Highly speculative articles that predict cancer incidence and death in populations receiving relatively small doses of radiation from medical imaging are not without their own health risks. These articles receive considerable media attention because they emphasize hypothetical cancer risks of imaging procedures without acknowledgment of the benefits that the procedures provide to patients. Governmental agencies, institutions, and medical groups spend millions of dollars each year to safeguard against low levels of radiation—funding that is diverted from other more pressing needs. This distorted emphasis does induce one risk in many patients—namely anxiety about imaging procedures that causes some patients and parents to delay or defer necessary imaging procedures. The negative health consequences of deferred imaging examinations undoubtedly far outweigh any risks of having the procedures performed.
- Estimates of cancers and cancer deaths resulting from medical imaging procedures that use ionizing radiation are computed by multiplying very small hypothetical risks by large patient populations to yield thousands of “cancer victims.”
- The hypothetical, highly speculative risks are obtained from tabulations in the Biological Effects of Ionizing Radiation VII report based primarily on data from survivors of the Hiroshima and Nagasaki atomic explosions, a population greatly different from patients experiencing medical imaging.
- To estimate the risks at low doses delivered by medical imaging from data greater than 100 mSv acquired from the Japanese studies, the linear no-threshold model of radiation injury is used, even though considerable evidence suggests that it is an inappropriate model for risk estimation.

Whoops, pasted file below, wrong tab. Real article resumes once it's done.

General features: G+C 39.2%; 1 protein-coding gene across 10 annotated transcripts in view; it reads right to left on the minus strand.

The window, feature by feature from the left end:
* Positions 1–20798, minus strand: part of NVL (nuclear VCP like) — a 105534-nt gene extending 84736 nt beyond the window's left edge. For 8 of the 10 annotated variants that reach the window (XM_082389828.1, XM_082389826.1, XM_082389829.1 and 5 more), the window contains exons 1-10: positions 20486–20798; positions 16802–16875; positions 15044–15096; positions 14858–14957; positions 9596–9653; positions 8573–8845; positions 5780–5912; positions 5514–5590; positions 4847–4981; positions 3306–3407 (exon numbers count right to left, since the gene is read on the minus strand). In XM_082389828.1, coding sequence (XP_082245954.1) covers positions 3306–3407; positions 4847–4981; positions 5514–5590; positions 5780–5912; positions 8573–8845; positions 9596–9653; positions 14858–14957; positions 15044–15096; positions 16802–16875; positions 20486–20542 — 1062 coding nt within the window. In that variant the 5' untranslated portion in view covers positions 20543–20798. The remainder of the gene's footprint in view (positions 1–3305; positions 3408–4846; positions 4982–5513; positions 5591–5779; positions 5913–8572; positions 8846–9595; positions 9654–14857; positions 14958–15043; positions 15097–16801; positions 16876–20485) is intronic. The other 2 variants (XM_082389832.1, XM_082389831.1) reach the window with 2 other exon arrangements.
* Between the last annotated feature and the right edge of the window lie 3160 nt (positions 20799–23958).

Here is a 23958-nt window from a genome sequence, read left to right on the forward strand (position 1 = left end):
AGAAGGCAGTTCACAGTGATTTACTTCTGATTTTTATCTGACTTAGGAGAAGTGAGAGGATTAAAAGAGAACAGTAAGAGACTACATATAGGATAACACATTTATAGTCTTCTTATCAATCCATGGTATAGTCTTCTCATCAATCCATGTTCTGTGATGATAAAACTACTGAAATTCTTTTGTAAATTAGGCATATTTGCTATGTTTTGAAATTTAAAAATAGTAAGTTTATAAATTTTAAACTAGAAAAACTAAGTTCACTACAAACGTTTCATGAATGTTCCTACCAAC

- Publications that estimate cancers and cancer deaths caused by medical imaging are frequently sensationalized by electronic and print public media, resulting in considerable public anxiety and fear about medical imaging.
- On some occasions, the fear and anxiety results in reluctance to accept imaging procedures, even though the risk of a deferred examination creates a much greater risk than that related to radiation from the procedures, if any risk exists at all.
Physicians often say, “We just don’t know what the long-term, cumulative effects of radiation are.” Maybe so. But we do know what the benefits of mammographic screening are, in terms of early detection and lives saved.
And as for the cumulative nature of radiation, consider this: Many flight crews begin their career—along with the associated higher radiation exposure—during their early 20s. Shouldn’t we now be seeing the cumulative effects of radiation exposure in these individuals after they retire? Do pilots and flight attendants die at a younger age than the average American? While rumors abound, there is no clinical study to date that has shown a lower life expectancy for flight crews. In fact, one study demonstrated that retired pilots actually have greater longevity than the population as a whole.
Perhaps the phrase “once and for all” in the title of this section is wishful thinking. You can bet your bottom dollar that there will be a story on the “dangers” of radiation in medical imaging on the news within the next couple of months.
But at least now, you’ll know the truth.